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Philadelphia Social Security Disability Law Blog

Can you work and get SSDI benefits?

If you suffer from some sort of debilitating injury, chances are that you may have to stop working for a time. For some people, recovering from an injury is possible and they can return to work quickly. However, for others, an injury is so severe that they are disabled for much longer. When a person is disabled for more than a year, the person may qualify for Social Security disability benefits.

Qualifying for SSD benefits for an injury can be difficult, and may require legal help. While this post cannot provide specific legal advice, an attorney can help people understand the sometimes complex SSD rules. For many people, one aspect of the SSDI rules that they question is whether or not they can work at all while receiving SSD benefits.

Limited income, resources and SSI

When a person suffers from a permanent disability, there can be a lot of expenses for that person and the person's family. There are medical costs, educational costs, transportation and housing costs all of which can add up, especially if the person is unable to work. In these cases, a person may qualify for supplemental security income from the Social Security Administration.

However, according to the SSA, only those people with limited resources and limited income qualify for SSI. This means that if people have more than a certain amount of assets, then they will not be able to qualify for SSI and may not have access to certain government benefits. For children or individuals the asset limit is $2,000 worth of assets and for couples, the asset limit is $3,000.

ABLE Act helps those on SSI

When a person qualifies for supplemental security income, that person is generally unable to work because of some disability. This disability might impede the person's ability to get or hold a job. In many cases, these individuals might rely on SSI and their family in order to pay for their basic needs -- like housing, food or clothing.

In order to qualify for SSI people not only need to be disabled, they need to be low income. This means there are limits to the amount of income these individuals can earn and the number of assets they can legally have.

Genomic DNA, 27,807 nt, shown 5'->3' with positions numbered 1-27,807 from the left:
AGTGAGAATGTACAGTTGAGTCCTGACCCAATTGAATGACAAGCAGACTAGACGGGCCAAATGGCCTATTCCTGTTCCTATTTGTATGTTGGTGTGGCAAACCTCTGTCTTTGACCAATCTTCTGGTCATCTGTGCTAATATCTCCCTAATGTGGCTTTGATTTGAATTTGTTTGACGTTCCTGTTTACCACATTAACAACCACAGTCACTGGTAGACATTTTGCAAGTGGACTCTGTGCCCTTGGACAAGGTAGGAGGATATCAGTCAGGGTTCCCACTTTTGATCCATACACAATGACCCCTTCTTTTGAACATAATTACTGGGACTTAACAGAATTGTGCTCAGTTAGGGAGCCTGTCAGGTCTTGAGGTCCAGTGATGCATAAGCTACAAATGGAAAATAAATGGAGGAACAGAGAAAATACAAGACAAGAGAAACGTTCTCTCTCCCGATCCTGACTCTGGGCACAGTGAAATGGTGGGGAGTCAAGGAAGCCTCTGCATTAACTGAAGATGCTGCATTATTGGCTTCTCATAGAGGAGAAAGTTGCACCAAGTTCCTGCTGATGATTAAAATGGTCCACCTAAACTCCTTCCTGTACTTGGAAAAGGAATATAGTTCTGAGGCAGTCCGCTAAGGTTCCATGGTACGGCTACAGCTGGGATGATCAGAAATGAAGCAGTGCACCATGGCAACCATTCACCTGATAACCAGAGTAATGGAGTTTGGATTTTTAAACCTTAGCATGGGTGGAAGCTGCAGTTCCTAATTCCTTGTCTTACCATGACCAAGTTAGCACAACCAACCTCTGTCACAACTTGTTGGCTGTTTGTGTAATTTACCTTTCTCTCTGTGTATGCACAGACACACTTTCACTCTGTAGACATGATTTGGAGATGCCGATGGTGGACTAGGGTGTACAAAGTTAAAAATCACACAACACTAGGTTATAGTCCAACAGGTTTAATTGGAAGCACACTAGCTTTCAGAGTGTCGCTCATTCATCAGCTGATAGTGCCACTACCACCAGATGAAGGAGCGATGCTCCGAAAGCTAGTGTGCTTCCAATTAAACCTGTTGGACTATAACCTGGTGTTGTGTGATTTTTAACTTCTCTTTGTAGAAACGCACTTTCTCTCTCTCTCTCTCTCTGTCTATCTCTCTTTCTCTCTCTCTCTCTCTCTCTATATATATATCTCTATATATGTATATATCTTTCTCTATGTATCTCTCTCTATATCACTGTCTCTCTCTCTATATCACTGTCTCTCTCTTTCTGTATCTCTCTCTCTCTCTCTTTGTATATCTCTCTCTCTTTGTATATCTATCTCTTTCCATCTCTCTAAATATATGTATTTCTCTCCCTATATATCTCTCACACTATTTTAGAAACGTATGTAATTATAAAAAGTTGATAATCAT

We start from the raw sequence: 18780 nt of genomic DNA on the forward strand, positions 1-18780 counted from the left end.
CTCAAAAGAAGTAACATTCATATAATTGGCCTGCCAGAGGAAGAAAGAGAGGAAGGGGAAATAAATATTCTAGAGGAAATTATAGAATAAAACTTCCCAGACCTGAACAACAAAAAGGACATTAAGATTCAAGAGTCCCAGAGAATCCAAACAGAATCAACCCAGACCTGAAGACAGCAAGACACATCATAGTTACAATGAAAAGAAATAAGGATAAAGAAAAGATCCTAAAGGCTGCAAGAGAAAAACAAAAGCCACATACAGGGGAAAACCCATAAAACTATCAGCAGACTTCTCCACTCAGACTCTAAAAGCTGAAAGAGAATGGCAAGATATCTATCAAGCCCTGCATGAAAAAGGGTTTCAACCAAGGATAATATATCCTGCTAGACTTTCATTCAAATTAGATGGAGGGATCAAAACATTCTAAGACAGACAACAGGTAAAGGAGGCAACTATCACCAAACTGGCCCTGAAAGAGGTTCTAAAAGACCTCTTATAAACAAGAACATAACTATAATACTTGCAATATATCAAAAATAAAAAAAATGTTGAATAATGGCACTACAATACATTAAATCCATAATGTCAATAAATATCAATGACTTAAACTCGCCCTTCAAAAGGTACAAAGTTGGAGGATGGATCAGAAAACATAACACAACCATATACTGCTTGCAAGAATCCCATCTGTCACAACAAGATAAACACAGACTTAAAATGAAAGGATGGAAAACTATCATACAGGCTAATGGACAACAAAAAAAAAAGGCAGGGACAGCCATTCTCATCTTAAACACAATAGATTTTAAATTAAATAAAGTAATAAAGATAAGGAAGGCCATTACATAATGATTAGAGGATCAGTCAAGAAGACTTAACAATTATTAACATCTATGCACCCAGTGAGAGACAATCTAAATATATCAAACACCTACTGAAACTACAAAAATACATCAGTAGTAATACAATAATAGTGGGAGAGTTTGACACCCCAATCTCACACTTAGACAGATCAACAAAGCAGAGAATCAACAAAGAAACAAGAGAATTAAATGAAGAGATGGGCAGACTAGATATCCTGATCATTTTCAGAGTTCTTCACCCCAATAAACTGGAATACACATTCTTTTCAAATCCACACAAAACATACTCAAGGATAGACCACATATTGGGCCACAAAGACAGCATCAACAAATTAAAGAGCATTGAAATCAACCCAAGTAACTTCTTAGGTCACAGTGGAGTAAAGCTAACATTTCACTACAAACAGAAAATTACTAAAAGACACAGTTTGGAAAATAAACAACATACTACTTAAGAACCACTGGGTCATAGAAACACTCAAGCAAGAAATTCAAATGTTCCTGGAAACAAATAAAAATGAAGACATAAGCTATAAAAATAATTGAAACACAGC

We can help you understand your right to SSI

Disabilities do not discriminate. Anyone can fall victim to a serious illness or disability that keeps the person from being able to earn a living. However, everyone still has expenses that need to be paid. People need housing, food, clothing and medical care. In today's society none of these things come cheap in Pennsylvania.

Thankfully the Social Security system has been created to help disabled individuals make ends meet even when they are not able to work. However, the system is complicated. It is subdivided into many programs including Social Security Disability Insurance and Supplemental Security Income. Each program only gives benefits to the people who have qualify for the program.

How long do people need to be disabled for disability benefits?

As many people understand, an injury or ailment can last for a long time or for a short time. Sometimes illnesses come and go quickly, and others can affect a person for the rest of the person's life. While many people may hope that a particular issue is solved quickly, the Social Security Administration has set strict time lines when it comes to qualifying for Social Security disability benefits. Many may wonder, how long does a particular issue need to last in order to qualify for SSDI benefits?

As the SSA explains, a person can only qualify for SSDI benefits if they have an ailment that keeps them from working. Specifically, the illness -- either physical or mental -- must keep people from performing substantial gainful activity. However, beyond this, the person's absence from work must be expected to last at least 12 months. Or, the ailment must be expected to result in the person's death.